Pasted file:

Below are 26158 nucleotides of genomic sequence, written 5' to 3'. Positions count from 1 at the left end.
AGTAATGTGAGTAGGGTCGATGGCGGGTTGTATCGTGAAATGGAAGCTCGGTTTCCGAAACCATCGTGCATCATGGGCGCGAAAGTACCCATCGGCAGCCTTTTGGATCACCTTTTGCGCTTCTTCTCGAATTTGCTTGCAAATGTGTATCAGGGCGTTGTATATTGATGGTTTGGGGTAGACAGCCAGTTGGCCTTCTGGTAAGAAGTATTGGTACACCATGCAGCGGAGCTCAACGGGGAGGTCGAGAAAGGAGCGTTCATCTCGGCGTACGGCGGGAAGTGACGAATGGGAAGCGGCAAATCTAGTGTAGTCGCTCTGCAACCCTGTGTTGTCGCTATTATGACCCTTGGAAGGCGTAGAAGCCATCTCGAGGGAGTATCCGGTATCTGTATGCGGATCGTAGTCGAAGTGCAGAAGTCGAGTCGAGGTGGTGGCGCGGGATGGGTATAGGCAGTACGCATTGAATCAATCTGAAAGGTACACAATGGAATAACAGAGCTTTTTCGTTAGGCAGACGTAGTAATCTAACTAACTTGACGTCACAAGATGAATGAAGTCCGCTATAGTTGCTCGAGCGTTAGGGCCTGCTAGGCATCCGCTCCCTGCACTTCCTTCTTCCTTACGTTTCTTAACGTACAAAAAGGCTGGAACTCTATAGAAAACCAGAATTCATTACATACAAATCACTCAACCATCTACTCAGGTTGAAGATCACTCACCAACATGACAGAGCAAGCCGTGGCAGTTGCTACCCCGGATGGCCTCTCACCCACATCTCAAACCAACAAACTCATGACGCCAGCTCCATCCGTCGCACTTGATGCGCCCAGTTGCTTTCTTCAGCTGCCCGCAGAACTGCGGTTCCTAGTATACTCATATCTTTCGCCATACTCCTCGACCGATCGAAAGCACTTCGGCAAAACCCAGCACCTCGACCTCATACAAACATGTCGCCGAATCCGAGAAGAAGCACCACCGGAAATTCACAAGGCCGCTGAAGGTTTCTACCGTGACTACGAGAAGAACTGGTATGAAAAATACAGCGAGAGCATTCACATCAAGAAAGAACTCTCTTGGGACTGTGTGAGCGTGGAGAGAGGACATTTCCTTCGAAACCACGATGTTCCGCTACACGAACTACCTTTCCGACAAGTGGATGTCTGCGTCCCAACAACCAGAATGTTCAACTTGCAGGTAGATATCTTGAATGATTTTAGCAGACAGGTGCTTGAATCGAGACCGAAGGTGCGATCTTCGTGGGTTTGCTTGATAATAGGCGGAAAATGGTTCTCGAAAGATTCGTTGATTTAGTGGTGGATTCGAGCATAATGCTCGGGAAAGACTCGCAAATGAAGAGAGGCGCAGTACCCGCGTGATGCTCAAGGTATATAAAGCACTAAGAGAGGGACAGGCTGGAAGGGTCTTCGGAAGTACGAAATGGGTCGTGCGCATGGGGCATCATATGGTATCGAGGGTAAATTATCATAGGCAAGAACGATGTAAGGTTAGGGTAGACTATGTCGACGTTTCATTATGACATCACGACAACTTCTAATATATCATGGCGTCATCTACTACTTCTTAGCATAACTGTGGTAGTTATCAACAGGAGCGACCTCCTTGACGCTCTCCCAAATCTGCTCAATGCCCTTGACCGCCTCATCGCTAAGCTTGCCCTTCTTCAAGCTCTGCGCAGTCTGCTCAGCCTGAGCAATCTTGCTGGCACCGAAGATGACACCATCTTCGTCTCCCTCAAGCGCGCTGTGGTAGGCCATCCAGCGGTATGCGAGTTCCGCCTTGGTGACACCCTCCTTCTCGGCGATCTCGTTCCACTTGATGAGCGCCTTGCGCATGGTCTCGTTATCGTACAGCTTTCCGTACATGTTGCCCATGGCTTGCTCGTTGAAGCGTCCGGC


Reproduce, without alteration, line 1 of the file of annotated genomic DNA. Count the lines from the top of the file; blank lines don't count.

Below are 26158 nucleotides of genomic sequence, written 5' to 3'. Positions count from 1 at the left end.